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Department of Health and Social Services
Division of Medicaid and Medical Assistance
Statutory Authority: 31 Delaware Code, Section 512 (31 Del.C. §512)
 
PROPOSED
 
PUBLIC NOTICE
 
State Survey Agency State Long-Term Care Ombudsman Program
 
In compliance with the State's Administrative Procedures Act (APA - Title 29, Chapter 101 of the Delaware Code) and under the authority of Title 31 of the Delaware Code, Chapter 5, Section 512, Delaware Health and Social Services (DHSS) / Division of Medicaid and Medical Assistance (DMMA) is proposing to amend the Title XIX Delaware Medicaid State Plan regarding State Survey Agency specifically, a change in the administrative authority of the State Long-Term Care Ombudsman Program.
Any person who wishes to make written suggestions, compilations of data, testimony, briefs or other written materials concerning the proposed new regulations must submit same to Sharon L. Summers, Planning & Policy Development Unit, Division of Medicaid and Medical Assistance, 1901 North DuPont Highway, P.O. Box 906, New Castle, Delaware 19720-0906 or by fax to 302-255-4425 by July 31, 2012.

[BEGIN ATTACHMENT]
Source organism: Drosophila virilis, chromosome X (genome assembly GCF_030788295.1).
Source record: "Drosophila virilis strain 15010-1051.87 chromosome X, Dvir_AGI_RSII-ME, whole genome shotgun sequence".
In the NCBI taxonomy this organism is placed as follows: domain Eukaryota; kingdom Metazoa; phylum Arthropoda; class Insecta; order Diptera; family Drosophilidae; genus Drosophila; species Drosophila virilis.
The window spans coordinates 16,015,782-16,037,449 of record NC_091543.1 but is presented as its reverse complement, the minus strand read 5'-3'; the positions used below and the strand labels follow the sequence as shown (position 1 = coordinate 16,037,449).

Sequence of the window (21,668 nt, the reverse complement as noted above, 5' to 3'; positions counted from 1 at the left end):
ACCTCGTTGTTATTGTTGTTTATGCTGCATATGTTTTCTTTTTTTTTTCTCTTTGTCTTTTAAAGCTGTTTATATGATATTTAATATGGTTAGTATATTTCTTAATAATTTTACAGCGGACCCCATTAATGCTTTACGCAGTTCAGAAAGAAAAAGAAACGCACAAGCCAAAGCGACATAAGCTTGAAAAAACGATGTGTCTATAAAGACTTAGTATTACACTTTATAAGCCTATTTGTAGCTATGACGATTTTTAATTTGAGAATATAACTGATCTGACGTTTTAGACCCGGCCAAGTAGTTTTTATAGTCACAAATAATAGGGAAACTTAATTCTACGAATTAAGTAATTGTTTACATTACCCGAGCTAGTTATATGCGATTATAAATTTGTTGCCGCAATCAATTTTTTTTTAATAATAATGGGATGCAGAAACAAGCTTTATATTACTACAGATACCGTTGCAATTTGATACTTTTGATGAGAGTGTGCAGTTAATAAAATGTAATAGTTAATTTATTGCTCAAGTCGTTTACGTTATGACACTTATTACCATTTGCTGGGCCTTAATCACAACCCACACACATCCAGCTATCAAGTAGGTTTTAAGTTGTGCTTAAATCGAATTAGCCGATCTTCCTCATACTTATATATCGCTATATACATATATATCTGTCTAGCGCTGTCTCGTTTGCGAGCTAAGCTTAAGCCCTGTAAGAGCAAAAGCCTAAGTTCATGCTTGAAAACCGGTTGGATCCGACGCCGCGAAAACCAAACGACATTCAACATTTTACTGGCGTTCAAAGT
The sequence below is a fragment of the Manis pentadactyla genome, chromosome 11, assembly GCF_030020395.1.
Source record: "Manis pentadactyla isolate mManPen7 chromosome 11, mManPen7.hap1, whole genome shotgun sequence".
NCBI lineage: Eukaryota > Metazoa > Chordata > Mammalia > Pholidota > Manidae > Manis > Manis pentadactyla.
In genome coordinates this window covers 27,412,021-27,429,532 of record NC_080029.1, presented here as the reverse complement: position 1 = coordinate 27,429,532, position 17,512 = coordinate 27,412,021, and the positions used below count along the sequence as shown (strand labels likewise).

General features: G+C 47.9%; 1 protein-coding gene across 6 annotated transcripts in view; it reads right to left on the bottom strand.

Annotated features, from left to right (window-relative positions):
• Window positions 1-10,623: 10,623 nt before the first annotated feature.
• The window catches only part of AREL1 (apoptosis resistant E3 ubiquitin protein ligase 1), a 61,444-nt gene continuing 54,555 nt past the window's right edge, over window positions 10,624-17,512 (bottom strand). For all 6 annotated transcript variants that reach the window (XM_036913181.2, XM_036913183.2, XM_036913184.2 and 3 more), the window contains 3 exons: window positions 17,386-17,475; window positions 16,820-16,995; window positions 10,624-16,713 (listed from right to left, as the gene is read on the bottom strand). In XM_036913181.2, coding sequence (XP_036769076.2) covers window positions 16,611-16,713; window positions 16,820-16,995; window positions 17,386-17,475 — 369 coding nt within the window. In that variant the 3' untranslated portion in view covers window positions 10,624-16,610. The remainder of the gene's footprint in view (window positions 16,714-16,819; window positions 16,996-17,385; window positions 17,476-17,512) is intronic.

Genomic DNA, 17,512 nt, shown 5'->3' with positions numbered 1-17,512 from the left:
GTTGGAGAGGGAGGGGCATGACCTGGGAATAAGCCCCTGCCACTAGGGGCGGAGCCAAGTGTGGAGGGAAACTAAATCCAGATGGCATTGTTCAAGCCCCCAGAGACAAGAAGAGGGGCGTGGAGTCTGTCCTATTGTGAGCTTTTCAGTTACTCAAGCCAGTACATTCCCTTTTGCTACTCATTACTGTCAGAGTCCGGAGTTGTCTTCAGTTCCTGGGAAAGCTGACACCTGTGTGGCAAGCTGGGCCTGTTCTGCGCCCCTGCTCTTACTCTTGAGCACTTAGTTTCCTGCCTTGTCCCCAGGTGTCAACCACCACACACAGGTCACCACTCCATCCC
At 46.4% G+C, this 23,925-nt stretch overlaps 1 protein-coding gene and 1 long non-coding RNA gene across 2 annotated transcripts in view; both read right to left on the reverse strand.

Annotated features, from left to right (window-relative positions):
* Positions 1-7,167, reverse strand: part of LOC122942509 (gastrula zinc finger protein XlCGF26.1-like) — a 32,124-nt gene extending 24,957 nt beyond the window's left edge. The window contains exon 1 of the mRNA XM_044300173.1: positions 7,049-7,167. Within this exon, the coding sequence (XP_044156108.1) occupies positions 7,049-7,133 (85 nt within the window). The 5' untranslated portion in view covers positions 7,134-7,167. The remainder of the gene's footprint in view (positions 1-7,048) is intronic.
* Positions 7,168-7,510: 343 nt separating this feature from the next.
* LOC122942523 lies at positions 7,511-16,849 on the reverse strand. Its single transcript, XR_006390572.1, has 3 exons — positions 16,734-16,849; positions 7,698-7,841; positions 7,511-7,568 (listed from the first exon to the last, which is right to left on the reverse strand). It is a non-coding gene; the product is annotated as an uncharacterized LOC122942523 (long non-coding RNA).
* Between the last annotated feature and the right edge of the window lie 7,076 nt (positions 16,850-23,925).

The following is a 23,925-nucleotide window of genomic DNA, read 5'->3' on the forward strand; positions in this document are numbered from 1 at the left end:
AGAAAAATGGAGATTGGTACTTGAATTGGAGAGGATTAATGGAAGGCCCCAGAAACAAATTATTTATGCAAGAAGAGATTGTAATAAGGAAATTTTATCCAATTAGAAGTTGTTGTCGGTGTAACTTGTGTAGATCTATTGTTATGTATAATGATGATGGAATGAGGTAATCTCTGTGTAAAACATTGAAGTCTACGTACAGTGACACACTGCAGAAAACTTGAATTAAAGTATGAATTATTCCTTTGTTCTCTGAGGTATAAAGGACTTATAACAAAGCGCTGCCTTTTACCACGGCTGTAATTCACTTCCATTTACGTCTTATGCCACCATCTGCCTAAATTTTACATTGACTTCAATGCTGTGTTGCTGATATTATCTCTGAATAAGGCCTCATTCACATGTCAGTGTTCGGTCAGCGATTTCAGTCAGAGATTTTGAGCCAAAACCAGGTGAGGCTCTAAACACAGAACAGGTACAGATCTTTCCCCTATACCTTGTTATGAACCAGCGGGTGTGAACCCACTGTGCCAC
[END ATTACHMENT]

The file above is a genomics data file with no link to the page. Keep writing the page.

The action concerning the determination of whether to adopt the proposed regulation will be based upon the results of Department and Division staff analysis and the consideration of the comments and written materials filed by other interested persons.
 
SUMMARY OF PROPOSAL
 
The proposed provides notice to the public that the Division of Medicaid and Medical Assistance (DMMA) intends to amend the Title XIX Medicaid State Plan regarding State Survey Agency, specifically, a change in the administrative authority of the State Long-Term Care Ombudsman Program.
 
Statutory Authority
Social Security Act §1919(g)(1)(C), Survey and Certification Process
146th General Assembly, Senate Bill 102, An Act to Amend Title 16 of the Delaware Code Relating to the Long-Term Care Ombudsman
 
Background
The State Long-Term Care Ombudsman program was established by Title III of the Older Americans Act (OAA) in 1978 as a demonstration program and was transferred to a new Title VII of the OAA (which also includes other programs) in 1992. With enactment States are required to establish and operate an Office of the State Long-Term Care Ombudsman, headed by the State Long-Term Care Ombudsman. The Ombudsman Program identifies, investigates and resolves complaints made by or on behalf of residents of nursing, board and care and similar adult care homes; addresses major issues which affect residents; works to educate residents, nursing home personnel and the public about residents rights and other matters affecting residents; and performs other functions specified in the Act to protect the health, safety, welfare and rights of residents.